• Check the detail – google images is a great resource when producing powerpoints to use in lessons.  Take care though.  Just because an image is on the internet, it won’t necessarily be correct – in fact they can sometime contain some glaring errors.  Yesterday, I saw an image of a cell undergoing mitosis with the annotation – ‘cell undergoing division by osmosis’.
  • What’s behind you – some would argue that when modelling, it’s best to use a visualiser instead of a powerpoint and a whiteboard, as this allows you to face the class fully and monitor the class.  It’s a fair comment, but I think as long as you are aware of this, it doesn’t have to be a huge issue.

So is powerpoint a dreadful thing that should be banned?  No, I don’t think so.  It’s a tool for teachers and like any tool, it can be used really well, not so well or badly.

Here’s another post on the same topic by Dan Williams.

Posted by Shaun Allison


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Is it really a low stakes quiz?

Tonight’s 15 Minute Forum was led by English teacher, Tod Brennan and focussed on the concept of low stakes quizzes. There were two aspects of Tod’s presentation; the value of low stakes quizzes for memory recall but also the importance of managing the stress levels of our students.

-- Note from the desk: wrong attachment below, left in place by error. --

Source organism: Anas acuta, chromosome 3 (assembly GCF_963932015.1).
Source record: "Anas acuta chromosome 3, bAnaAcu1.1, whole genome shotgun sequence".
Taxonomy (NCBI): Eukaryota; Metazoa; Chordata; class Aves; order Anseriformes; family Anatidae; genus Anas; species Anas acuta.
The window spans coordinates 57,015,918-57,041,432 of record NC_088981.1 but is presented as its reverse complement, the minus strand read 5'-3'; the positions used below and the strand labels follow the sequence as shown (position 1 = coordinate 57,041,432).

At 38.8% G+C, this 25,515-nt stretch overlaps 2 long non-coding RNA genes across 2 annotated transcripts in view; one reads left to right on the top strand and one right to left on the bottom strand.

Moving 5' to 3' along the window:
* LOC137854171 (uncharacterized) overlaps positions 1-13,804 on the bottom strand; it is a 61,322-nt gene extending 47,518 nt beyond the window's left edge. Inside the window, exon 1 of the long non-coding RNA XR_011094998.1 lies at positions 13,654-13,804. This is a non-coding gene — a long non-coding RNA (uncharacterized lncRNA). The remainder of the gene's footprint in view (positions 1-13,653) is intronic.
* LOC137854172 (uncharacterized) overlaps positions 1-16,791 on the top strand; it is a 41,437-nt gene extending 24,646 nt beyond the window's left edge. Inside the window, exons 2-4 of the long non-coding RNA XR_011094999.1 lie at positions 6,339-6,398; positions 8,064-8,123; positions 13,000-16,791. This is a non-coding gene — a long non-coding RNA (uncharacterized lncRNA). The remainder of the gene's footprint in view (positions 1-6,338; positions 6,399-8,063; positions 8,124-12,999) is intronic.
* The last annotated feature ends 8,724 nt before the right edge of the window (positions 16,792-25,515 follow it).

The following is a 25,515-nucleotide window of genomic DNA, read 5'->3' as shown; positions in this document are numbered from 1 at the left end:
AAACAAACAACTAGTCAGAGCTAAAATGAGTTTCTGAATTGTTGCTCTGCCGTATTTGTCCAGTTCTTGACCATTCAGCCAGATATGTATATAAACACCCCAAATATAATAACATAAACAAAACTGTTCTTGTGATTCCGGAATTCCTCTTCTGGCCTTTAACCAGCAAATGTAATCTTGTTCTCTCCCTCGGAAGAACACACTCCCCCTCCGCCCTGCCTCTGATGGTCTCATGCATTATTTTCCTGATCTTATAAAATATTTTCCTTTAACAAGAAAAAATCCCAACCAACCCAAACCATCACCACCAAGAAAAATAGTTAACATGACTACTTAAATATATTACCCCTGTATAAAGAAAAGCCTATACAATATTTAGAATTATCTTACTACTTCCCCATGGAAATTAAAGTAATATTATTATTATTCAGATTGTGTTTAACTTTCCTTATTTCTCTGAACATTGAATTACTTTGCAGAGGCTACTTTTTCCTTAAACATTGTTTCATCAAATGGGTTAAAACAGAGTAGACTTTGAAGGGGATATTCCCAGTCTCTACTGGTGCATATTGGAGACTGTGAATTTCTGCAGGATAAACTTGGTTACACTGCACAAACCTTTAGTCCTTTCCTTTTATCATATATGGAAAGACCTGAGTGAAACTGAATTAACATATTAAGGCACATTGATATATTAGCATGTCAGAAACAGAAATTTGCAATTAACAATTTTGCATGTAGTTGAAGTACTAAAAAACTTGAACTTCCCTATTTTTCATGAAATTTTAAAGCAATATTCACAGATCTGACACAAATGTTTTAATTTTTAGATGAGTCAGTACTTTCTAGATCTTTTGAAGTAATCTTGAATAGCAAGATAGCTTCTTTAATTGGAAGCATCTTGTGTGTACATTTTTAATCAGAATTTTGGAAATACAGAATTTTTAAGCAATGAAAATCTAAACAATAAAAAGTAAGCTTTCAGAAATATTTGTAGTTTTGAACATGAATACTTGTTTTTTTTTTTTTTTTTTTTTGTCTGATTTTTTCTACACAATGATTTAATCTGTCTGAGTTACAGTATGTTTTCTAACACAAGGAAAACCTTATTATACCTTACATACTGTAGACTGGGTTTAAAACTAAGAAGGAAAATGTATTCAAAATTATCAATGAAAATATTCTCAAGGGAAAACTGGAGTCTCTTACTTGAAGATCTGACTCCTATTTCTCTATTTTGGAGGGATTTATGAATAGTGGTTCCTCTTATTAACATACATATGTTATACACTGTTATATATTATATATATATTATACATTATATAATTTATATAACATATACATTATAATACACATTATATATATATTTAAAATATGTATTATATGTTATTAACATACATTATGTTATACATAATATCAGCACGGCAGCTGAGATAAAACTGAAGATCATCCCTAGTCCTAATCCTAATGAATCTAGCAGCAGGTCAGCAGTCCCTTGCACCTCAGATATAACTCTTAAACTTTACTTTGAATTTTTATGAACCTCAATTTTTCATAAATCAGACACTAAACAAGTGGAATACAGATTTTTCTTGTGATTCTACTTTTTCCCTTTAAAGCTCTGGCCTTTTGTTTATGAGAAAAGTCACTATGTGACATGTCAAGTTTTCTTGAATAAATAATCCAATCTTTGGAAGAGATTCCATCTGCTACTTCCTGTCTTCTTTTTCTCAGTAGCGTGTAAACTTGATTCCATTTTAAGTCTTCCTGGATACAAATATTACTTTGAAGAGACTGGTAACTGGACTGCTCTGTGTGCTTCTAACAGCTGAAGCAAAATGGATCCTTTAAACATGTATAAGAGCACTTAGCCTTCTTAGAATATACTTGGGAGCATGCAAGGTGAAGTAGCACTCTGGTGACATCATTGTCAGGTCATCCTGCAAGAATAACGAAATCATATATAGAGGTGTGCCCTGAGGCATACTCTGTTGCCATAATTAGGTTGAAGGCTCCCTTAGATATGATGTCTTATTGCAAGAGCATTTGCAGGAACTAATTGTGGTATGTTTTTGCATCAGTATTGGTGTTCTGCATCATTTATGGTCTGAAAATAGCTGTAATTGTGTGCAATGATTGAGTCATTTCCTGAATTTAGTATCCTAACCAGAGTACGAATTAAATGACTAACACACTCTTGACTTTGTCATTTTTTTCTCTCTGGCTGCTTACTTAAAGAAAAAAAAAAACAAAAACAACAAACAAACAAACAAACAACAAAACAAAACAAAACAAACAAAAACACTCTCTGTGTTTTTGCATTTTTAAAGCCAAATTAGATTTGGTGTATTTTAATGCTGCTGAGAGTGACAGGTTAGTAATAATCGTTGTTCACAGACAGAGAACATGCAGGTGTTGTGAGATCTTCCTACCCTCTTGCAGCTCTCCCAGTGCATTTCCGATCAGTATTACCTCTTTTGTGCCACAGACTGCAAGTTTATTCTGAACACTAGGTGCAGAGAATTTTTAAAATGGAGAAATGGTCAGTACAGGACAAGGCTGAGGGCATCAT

Picture1.pngMemory can be defined as ‘learning that has persisted over time – information that has been stored and can be recalled’. In order to remember a fact, our brains have to process information or encode it from the point at which that information was learnt, into our short-term (working) memories and then into our long-term memories. In order, to reuse that information (or memory) we have to retrieve the information. It is at this retrieval point, where low stakes quizzes can play an effective role. Low stakes quizzes can be used as a quick and effective activity at the beginning of lessons, to assess student’s memories of information that had been taught last week, last month or even last year. They are low stakes because the score doesn’t really matter; it does not form part of an assessment or tracking process but does allow a ‘check’ of where the students are with their learning.